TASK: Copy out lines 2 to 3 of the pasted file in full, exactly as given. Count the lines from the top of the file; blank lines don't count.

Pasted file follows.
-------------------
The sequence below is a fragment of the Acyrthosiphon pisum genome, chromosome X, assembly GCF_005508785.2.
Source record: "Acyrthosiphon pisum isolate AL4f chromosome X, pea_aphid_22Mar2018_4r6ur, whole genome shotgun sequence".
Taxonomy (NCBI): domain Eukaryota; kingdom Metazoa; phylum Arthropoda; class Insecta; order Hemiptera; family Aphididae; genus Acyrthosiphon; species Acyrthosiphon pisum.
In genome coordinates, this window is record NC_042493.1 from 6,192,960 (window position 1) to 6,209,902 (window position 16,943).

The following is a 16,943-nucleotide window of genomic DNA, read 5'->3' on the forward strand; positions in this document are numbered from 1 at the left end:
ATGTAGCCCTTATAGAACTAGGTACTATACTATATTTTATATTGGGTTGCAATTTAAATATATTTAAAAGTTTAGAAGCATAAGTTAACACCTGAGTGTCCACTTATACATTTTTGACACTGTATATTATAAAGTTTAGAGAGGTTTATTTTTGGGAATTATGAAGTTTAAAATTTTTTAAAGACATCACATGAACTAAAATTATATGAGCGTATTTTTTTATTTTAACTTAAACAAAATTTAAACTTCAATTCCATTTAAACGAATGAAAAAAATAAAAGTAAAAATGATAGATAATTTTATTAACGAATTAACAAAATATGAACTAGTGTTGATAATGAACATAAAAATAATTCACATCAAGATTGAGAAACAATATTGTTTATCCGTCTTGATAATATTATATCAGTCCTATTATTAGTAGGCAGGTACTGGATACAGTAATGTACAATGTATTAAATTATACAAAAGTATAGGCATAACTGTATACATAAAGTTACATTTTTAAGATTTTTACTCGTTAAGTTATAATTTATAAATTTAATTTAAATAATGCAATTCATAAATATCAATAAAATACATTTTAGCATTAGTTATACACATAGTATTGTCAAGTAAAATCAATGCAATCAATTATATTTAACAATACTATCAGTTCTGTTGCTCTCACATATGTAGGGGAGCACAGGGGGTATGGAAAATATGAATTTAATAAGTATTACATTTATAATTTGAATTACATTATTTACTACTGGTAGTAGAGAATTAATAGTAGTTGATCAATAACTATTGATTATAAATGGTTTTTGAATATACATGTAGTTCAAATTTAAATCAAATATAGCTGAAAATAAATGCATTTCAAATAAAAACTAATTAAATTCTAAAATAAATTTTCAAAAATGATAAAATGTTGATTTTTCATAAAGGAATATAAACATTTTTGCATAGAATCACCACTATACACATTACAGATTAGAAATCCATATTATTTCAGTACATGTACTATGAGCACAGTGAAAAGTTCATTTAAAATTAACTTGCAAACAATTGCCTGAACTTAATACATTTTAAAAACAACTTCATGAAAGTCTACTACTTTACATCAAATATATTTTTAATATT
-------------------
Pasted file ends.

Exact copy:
Source record: "Acyrthosiphon pisum isolate AL4f chromosome X, pea_aphid_22Mar2018_4r6ur, whole genome shotgun sequence".
Taxonomy (NCBI): domain Eukaryota; kingdom Metazoa; phylum Arthropoda; class Insecta; order Hemiptera; family Aphididae; genus Acyrthosiphon; species Acyrthosiphon pisum.